Address to the Pioneers in the Pacific Conference
Gordon B. Hinckley
Gordon B. Hinckley, “Address to the Pioneers in the Pacific Conference,” in Pioneers in the Pacific, ed. Grant Underwood (Provo, Utah: Religious Studies Center, Brigham Young University, 2005) 7–12.
President Gordon B. Hinckley was President of The Church of Jesus Christ of Latter-day Saints when this was published.
Fig. 1. President Hinckley speaking at the Pioneers in the Pacific Conference on Saturday, October 11, 1997 Courtesy of Network Photos, La- ‘ie, Hawai‘i
Aloha! How wonderful it is to be with you and with these young people who have entertained us. My, you did a great job! You have been practicing for a very long time and that tells us something, that when we have a plan and when we practice and work at it, then we perform beautifully and get very pleasing results. So it is with all of our lives. I hope you will never forget the experience that you have had today, as you have performed in this great Cannon Center [on the campus of Brigham Young University– Hawai’i]. You have done such a beautiful job. We have been so richly and wonderfully entertained. You look so colorful. Keep the weeds, keep the bugs out of your lives, as Elder Joseph B. Wirthlin has indicated to you. Stay away from the evil things. Look for the good. Stay away from drugs. Never get involved in drugs. Do not get involved in gangs. They will only tear you down. Live close to the Lord, and, as he has indicated, your lives will be happy and filled with great promise and great opportunity and great accomplishment. I did not know that there were so many beautiful children in La-’ie. You are all here! What a wonderful job you have done. How grateful we are to you for your entertainment this morning. Thank you, thank you, mahalo!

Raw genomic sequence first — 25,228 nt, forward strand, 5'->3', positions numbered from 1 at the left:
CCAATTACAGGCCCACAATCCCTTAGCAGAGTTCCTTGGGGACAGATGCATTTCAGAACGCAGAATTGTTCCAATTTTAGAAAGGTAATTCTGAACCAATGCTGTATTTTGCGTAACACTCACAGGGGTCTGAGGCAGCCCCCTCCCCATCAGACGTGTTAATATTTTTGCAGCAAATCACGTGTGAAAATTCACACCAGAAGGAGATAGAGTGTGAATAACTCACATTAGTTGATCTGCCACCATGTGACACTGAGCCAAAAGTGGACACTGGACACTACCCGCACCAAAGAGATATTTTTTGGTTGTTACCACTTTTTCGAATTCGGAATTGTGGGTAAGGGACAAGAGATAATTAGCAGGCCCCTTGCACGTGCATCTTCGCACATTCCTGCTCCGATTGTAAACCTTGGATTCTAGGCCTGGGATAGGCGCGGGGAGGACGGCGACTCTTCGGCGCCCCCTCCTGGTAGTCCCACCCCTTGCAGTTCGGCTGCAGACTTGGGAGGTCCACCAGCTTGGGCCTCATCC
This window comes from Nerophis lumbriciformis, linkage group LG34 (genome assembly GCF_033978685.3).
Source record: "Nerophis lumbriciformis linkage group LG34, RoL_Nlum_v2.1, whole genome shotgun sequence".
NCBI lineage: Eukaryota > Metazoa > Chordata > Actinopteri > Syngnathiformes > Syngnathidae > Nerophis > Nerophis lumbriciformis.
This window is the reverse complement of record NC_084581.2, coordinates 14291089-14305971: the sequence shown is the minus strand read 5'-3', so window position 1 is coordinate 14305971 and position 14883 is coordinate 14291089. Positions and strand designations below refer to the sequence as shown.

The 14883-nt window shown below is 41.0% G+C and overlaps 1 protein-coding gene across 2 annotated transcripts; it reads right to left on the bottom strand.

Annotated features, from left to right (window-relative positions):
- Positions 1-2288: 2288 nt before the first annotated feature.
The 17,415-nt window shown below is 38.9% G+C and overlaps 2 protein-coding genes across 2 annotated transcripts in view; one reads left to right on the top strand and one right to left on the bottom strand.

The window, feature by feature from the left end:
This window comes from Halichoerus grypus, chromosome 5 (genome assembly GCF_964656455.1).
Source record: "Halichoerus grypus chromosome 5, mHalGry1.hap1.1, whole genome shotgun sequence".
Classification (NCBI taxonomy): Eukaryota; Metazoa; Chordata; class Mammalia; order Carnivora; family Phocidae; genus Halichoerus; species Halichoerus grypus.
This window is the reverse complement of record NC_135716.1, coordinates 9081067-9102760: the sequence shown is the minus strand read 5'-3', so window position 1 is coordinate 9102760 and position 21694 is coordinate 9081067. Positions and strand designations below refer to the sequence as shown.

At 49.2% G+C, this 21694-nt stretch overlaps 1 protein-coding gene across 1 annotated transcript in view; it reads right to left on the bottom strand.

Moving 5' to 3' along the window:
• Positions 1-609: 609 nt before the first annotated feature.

Now, thanks to all the rest of you. You are so very, very gracious to us. Thank you for your great kindness. Thank you for your great thoughtfulness. Thank you for your generosity. Thank you for your love. We are deeply grateful to you. We have leis on our necks and flowers in our room and nice things to eat, and we are so very, very grateful. Thank you so very much.
We are going to leave here a little later and fly to Apia, Sāmoa, where we will have meetings. Then we will go over to Savai’i and hold meetings there, then on to Pago Pago, American Sāmoa, for meetings there. After that, we will go to Tonga, to Nuku’alofa, and to Vava’u, and hold meetings in those places. Then we will go to Fiji, then to Tahiti. Then I hope we will go home! But we will be out among the wonderful Polynesian people who have made such a great contribution to this Church and its work.